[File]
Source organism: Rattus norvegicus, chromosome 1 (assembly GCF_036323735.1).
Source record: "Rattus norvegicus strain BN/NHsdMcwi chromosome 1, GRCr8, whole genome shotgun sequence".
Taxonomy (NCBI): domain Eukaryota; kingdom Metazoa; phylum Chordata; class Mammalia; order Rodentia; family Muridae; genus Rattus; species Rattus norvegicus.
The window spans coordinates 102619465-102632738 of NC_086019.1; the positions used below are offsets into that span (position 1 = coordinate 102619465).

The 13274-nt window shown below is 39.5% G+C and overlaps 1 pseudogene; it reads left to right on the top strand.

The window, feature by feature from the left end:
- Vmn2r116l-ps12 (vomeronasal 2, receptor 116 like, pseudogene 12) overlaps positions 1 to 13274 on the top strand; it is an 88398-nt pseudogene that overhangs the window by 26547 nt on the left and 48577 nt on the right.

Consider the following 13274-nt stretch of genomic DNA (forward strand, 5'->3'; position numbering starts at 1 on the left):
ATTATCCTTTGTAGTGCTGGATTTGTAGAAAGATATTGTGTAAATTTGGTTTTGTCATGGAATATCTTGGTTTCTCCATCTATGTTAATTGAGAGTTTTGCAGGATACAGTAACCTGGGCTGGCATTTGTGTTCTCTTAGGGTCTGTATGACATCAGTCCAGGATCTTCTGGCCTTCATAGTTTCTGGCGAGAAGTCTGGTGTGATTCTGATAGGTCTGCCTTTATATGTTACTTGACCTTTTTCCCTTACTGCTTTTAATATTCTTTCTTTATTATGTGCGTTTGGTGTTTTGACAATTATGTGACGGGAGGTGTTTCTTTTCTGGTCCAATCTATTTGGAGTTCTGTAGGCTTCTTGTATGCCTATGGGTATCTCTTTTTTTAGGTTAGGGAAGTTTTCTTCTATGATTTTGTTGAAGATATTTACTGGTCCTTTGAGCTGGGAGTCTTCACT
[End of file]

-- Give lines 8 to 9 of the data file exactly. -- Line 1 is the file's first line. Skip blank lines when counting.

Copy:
Consider the following 13274-nt stretch of genomic DNA (forward strand, 5'->3'; position numbering starts at 1 on the left):
ATTATCCTTTGTAGTGCTGGATTTGTAGAAAGATATTGTGTAAATTTGGTTTTGTCATGGAATATCTTGGTTTCTCCATCTATGTTAATTGAGAGTTTTGCAGGATACAGTAACCTGGGCTGGCATTTGTGTTCTCTTAGGGTCTGTATGACATCAGTCCAGGATCTTCTGGCCTTCATAGTTTCTGGCGAGAAGTCTGGTGTGATTCTGATAGGTCTGCCTTTATATGTTACTTGACCTTTTTCCCTTACTGCTTTTAATATTCTTTCTTTATTATGTGCGTTTGGTGTTTTGACAATTATGTGACGGGAGGTGTTTCTTTTCTGGTCCAATCTATTTGGAGTTCTGTAGGCTTCTTGTATGCCTATGGGTATCTCTTTTTTTAGGTTAGGGAAGTTTTCTTCTATGATTTTGTTGAAGATATTTACTGGTCCTTTGAGCTGGGAGTCTTCACT